The UK government, which began 2013 by declaring that it was ‘going to war’ on the issue of late payments, has its progress scrutinised in a briefing issued by the Institute of Business Ethics (IBE).
The IBE reviews the issues involving supplier payments, governmental attempts to curb the problems and how companies are addressing the issue. Larger organisations may exert power over their smaller suppliers by paying late, demanding unreasonably long payment terms from the outset, or lengthening the terms part-way through the contract. These actions can result in small and medium-sized enterprises (SMEs) experiencing cash flow problems but “little room for bargaining through fear they will lose the business”. This is what makes such behaviour an ethical matter, the Institute comments.
According to Bacs Payment Schemes, the average UK SME was owed £31,000 in overdue payments as of April 2013, amounting to over £30bn across the UK economy and the average overdue payment was 38 days late.
Campaigners such as the UK’s Forum of Private Business (FPB) are concerned that there is a Europe-wide business culture of late payments that is damaging SMEs, the IBE notes. A UK government initiative was set up to change this and in 2012 business secretary Michael Fallon wrote to all FTSE 100 and FTSE 250-listed companies encouraging them to sign up to the voluntary Prompt Payment Code (PPC).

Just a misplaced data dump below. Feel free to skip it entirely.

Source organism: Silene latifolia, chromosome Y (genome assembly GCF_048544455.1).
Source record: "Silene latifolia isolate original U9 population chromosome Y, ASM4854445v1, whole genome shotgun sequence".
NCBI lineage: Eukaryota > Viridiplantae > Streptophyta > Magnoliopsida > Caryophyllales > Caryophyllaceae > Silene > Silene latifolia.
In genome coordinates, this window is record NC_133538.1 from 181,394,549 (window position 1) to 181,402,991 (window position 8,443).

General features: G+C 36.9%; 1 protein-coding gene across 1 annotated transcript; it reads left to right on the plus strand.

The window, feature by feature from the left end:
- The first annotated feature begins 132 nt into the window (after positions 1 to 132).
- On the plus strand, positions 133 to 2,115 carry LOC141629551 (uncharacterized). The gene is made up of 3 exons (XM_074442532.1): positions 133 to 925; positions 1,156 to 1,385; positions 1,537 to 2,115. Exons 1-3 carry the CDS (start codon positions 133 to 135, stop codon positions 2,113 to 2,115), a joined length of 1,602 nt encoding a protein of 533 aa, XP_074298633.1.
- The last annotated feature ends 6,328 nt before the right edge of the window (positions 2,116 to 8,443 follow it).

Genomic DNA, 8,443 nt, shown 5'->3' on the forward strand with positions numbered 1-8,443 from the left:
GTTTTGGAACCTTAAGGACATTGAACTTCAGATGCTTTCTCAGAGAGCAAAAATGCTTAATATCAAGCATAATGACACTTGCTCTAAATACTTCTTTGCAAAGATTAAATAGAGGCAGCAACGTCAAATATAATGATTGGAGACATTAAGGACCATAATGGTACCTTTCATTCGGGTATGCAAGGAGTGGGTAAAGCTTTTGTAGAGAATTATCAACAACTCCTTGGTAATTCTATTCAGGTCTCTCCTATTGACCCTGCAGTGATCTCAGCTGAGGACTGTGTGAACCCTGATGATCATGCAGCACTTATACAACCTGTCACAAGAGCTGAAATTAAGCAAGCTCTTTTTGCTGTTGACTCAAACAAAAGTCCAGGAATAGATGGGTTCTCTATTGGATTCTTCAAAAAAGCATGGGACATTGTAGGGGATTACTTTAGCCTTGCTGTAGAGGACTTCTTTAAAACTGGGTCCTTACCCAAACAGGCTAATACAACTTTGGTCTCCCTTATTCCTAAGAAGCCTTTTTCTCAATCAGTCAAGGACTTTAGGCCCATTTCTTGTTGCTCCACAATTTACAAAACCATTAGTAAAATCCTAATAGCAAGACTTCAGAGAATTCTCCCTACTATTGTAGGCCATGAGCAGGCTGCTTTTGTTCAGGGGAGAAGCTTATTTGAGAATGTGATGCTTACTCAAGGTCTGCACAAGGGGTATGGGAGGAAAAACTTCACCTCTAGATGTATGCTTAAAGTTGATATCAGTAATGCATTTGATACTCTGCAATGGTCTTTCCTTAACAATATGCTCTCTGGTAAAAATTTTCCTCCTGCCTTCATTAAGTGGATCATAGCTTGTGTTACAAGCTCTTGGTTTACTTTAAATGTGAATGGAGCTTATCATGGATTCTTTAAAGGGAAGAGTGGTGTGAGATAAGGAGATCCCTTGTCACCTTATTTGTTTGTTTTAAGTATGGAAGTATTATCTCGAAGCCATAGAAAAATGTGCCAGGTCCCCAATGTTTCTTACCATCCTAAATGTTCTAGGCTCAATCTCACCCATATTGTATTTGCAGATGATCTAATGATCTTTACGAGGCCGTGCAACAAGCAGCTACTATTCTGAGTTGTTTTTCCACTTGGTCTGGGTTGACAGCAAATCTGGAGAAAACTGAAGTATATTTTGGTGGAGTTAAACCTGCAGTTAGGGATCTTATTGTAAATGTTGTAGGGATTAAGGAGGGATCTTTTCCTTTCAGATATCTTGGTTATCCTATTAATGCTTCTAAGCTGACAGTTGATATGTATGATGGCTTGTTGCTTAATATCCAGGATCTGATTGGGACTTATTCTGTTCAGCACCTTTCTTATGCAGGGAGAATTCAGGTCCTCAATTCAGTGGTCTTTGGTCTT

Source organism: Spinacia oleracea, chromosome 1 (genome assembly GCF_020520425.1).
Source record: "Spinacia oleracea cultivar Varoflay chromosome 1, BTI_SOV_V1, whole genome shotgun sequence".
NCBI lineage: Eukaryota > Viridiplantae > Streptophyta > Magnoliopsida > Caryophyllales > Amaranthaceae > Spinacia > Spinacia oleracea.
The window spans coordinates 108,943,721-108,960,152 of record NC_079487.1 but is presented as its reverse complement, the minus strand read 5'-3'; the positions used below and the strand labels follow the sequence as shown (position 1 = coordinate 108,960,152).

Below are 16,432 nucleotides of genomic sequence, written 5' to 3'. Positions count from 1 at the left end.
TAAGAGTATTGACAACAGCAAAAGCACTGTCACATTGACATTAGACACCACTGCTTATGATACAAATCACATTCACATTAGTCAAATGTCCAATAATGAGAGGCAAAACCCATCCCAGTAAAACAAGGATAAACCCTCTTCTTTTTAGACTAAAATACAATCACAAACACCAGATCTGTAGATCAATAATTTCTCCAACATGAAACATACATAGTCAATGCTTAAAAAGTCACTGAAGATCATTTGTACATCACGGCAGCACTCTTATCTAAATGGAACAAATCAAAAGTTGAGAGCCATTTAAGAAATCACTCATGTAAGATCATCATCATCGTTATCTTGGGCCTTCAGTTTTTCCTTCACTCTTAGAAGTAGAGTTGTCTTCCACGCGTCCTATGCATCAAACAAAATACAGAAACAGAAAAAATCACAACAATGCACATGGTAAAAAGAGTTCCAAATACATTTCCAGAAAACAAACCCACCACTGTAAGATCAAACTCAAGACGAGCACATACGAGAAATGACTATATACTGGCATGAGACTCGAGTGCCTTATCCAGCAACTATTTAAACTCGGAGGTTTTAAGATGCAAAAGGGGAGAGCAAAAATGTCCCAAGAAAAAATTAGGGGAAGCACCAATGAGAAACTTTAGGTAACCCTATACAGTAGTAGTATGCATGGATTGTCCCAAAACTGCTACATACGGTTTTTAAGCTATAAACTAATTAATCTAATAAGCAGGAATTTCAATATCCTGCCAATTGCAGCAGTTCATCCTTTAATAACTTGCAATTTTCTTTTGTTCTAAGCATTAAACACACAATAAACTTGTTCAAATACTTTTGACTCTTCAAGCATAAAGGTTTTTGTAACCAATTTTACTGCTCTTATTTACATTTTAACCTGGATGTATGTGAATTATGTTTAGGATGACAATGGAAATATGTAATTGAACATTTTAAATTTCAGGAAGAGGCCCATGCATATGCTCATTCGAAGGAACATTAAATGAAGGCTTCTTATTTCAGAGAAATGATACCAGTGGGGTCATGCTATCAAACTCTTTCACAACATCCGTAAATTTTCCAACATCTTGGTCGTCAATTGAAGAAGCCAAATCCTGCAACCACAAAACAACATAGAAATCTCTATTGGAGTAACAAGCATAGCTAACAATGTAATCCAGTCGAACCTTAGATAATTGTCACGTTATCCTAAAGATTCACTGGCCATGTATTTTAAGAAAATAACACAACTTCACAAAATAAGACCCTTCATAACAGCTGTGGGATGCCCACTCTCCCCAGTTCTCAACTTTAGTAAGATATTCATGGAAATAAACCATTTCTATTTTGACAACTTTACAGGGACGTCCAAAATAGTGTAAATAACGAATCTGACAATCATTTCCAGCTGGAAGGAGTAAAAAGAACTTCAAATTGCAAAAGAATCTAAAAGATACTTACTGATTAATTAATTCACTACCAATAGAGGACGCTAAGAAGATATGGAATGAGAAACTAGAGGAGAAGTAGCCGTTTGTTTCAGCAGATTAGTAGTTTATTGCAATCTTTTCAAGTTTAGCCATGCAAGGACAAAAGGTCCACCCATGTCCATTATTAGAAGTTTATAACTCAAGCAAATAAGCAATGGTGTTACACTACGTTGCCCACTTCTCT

Signatories to the code commit to paying their suppliers within clearly defined terms, and also to ensuring there is a proper process for dealing with any issues that might arise. In January 2013, Fallon threatened to ‘name and shame’ those who refused to sign. However, by August this year although 72 companies from the FTSE 100 had signed only 71 from the FTSE 250 had done so. Additionally, the Federation of Small Businesses (FSB) has claimed that some signatories to the code have not changed their unfair behaviour.
Last month, British prime minister David Cameron announced a consultation aimed at helping SMEs to be paid on time and declared that “more needs to be done to build a business culture across all sectors of the economy that sees the fair, prompt and reliable payment of suppliers become a core corporate responsibility.” The consultation will consider appropriate penalties for late payments.
‘Supply Chain and Payment Practices’
is a free download from the IBE, available
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